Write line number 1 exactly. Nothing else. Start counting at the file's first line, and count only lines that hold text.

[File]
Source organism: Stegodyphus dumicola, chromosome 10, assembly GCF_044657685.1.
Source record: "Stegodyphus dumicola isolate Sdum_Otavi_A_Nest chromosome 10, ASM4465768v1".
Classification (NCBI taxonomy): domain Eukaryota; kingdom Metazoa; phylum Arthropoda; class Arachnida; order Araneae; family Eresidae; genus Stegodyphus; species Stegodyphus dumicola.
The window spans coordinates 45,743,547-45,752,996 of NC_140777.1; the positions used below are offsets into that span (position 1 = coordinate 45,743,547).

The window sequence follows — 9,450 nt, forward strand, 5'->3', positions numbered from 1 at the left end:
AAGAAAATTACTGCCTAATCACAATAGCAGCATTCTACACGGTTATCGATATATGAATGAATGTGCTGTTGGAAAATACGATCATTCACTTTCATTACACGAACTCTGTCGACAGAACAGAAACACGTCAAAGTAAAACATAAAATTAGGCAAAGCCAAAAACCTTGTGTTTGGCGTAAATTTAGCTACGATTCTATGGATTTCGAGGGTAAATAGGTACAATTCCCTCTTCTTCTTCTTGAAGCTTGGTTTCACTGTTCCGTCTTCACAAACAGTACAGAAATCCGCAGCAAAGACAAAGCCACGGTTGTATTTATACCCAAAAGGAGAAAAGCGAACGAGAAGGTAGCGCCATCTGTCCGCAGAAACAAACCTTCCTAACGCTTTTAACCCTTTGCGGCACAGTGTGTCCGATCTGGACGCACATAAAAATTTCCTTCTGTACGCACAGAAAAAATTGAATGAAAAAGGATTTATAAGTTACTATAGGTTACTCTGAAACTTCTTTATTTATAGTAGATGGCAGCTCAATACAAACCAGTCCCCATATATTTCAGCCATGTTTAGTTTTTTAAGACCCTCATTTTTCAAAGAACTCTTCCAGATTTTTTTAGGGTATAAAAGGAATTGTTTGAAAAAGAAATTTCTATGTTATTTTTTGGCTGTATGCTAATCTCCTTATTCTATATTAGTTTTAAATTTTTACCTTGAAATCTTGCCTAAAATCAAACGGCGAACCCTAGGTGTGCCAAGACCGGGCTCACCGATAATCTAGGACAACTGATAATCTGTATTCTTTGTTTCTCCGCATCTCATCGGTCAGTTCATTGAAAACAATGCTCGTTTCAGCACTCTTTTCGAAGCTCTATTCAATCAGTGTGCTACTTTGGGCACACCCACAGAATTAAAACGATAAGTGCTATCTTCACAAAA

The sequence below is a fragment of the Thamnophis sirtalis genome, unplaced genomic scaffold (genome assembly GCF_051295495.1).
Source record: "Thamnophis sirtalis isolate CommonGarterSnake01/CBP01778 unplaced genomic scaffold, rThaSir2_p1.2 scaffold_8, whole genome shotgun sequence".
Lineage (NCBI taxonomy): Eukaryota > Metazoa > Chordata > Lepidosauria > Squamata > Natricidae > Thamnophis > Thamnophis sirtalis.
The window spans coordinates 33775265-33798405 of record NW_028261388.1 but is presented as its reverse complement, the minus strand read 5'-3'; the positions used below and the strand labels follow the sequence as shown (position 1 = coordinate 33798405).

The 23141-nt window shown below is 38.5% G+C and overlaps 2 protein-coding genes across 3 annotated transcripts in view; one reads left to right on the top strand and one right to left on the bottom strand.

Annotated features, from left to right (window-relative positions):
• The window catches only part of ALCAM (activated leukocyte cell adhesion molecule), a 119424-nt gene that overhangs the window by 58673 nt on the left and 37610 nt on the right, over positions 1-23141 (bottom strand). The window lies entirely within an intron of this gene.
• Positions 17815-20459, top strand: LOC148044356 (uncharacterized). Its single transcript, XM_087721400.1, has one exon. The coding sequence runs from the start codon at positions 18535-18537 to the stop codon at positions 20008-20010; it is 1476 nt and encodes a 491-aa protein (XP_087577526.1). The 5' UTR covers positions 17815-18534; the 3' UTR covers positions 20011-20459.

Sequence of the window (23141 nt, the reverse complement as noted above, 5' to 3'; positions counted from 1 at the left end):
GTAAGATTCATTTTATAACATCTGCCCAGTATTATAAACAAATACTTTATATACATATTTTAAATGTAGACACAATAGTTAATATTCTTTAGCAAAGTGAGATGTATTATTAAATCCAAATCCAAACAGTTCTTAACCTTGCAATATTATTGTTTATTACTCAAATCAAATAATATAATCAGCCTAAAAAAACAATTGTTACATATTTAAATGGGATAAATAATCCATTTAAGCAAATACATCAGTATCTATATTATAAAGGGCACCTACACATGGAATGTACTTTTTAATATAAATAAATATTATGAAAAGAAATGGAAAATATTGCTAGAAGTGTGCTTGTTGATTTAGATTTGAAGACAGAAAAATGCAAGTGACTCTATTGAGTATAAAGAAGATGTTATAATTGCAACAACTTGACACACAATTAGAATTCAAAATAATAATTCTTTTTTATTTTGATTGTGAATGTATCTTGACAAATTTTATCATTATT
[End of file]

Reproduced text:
Source organism: Stegodyphus dumicola, chromosome 10, assembly GCF_044657685.1.